for all complex z,


for all real x, where equality for the last equation is understood to be in the limit as x->0, and

tan^(-1)x={-1/2pi-tan^(-1)(1/x) for x<0; 1/2pi-tan^(-1)(1/x) for x>0
={-1/2pi+cot^(-1)(-x) for x<0; 1/2pi+cot^(-1)(-x) for x>0
={-1/2pi-cot^(-1)x for x<0; 1/2pi-cot^(-1)x for x>0
={-cos^(-1)(1/(sqrt(x^2+1))) for x<0; cos^(-1)(1/(sqrt(x^2+1))) for x>0
={-sec^(-1)(sqrt(x^2+1)) for x<0; sec^(-1)(sqrt(x^2+1)) for x>0.

In terms of the hypergeometric function,


for complex z, and


for real x (Castellanos 1988).

Castellanos (1986, 1988) also gives some curious formulas in terms of the Fibonacci numbers,




and v is the largest positive root of


The inverse tangent satisfies the addition formula


for -1<x,y<1, as well as the more complicated formula


valid for all complex a. An additional identity known to Euler is given by


for (a>b ^ a>0) or (a<b ^ a<0). Another interesting inverse tangent identity attributed to Charles Dodgson (Lewis Carroll) by Lehmer (1938b; Bromwich 1991, Castellanos 1988) is




and p,q,r>0.

The inverse tangent has continued fraction representations


(Lambert 1770; Lagrange 1776; Wall 1948, p. 343; Olds 1963, p. 138) and


due to Euler and sometimes known as Euler's continued fraction (Borwein et al. 2004, p. 30).

To find tan^(-1)x numerically, the following arithmetic-geometric mean-like algorithm can be used. Let


Then compute


and the inverse tangent is given by


(Acton 1990).

An inverse tangent tan^(-1)n with integral n is called reducible if it is expressible as a finite sum of the form


where f_k are positive or negative integers and n_i are integers <n. tan^(-1)m is reducible iff all the prime factors of 1+m^2 occur among the prime factors of 1+n^2 for n=1, ..., m-1. A second necessary and sufficient condition is that the largest prime factor of 1+m^2 is less than 2m. Equivalent to the second condition is the statement that every Gregory number t_x=cot^(-1)x can be uniquely expressed as a sum in terms of t_ms for which m is a Størmer number (Conway and Guy 1996). To find this decomposition, write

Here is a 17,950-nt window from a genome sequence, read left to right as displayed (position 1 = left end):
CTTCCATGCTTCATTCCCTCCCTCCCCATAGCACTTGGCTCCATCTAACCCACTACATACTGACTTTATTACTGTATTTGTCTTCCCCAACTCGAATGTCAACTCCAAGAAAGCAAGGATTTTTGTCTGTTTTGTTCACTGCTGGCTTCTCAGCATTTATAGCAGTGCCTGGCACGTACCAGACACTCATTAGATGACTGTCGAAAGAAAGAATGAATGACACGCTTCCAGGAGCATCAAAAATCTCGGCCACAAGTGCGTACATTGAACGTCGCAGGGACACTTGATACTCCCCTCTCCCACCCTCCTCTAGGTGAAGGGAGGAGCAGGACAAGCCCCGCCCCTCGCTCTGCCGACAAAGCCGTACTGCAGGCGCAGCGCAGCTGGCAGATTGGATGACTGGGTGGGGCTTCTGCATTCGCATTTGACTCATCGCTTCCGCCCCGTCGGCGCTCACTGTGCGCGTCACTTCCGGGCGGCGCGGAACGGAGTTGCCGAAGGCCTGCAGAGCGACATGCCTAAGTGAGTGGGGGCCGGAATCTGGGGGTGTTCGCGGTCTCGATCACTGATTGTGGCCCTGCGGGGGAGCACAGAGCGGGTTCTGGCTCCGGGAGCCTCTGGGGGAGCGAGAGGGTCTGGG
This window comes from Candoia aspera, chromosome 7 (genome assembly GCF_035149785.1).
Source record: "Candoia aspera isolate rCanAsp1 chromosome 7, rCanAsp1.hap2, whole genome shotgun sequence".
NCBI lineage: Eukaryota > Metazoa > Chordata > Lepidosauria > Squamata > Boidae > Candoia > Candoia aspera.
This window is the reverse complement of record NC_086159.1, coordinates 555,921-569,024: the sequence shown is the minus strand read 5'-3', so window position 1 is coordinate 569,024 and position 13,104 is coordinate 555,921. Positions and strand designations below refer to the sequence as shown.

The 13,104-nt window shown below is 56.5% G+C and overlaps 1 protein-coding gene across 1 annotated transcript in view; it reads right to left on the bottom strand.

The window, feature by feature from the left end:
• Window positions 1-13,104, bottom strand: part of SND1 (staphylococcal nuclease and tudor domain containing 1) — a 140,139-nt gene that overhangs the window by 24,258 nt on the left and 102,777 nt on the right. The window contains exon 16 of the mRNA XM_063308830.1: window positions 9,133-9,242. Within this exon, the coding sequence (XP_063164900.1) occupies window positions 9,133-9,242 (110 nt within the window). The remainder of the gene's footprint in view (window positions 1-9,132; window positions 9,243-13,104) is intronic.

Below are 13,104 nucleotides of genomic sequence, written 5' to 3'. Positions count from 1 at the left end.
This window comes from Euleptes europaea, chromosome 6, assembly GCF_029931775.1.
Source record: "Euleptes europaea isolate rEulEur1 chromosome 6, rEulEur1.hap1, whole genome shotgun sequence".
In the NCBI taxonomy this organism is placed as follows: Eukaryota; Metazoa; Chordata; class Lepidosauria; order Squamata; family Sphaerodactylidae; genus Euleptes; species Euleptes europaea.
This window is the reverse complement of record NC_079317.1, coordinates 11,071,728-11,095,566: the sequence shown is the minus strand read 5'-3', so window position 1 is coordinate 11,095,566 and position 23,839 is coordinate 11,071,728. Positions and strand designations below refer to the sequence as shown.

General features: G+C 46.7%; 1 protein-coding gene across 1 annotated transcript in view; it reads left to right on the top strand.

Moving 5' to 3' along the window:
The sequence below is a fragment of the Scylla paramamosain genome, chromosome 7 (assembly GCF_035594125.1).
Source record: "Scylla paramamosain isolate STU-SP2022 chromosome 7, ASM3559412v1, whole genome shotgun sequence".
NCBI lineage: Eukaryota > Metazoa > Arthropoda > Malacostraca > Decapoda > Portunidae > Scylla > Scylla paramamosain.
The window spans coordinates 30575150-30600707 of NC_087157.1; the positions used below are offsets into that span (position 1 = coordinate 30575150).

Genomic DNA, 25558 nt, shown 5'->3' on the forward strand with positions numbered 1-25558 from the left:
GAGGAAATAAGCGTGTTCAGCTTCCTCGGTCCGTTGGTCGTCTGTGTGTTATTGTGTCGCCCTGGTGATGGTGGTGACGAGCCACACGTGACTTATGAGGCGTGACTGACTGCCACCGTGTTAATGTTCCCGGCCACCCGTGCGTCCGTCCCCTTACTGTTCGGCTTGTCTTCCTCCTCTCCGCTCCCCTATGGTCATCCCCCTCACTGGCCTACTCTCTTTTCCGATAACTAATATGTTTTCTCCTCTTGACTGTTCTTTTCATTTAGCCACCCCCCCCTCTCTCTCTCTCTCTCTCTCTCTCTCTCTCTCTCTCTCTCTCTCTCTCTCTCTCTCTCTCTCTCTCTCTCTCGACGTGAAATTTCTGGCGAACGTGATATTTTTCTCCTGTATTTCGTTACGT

so the ratio


is a rational number. Equation (50) can also be written


Writing (◇) in the form


allows a direct conversion to a corresponding inverse cotangent formula




Todd (1949) gives a table of decompositions of tan^(-1)n for n<=342. Conway and Guy (1996) give a similar table in terms of Størmer numbers.

Arndt and Gosper give the remarkable inverse tangent identity


There is an amazing set of BBP-type formulas for tan^(-1)(4/5):


the finding one of which is a given as a problem by Bailey et al. (2006, p. 225).

See also

Euler's Machin-Like Formula, Gauss's Machin-Like Formula, Inverse Cotangent, Inverse Trigonometric Functions, Machin's Formula, Machin-Like Formulas, Tangent

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Inverse Tangent

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Weisstein, Eric W. "Inverse Tangent." From MathWorld--A Wolfram Web Resource.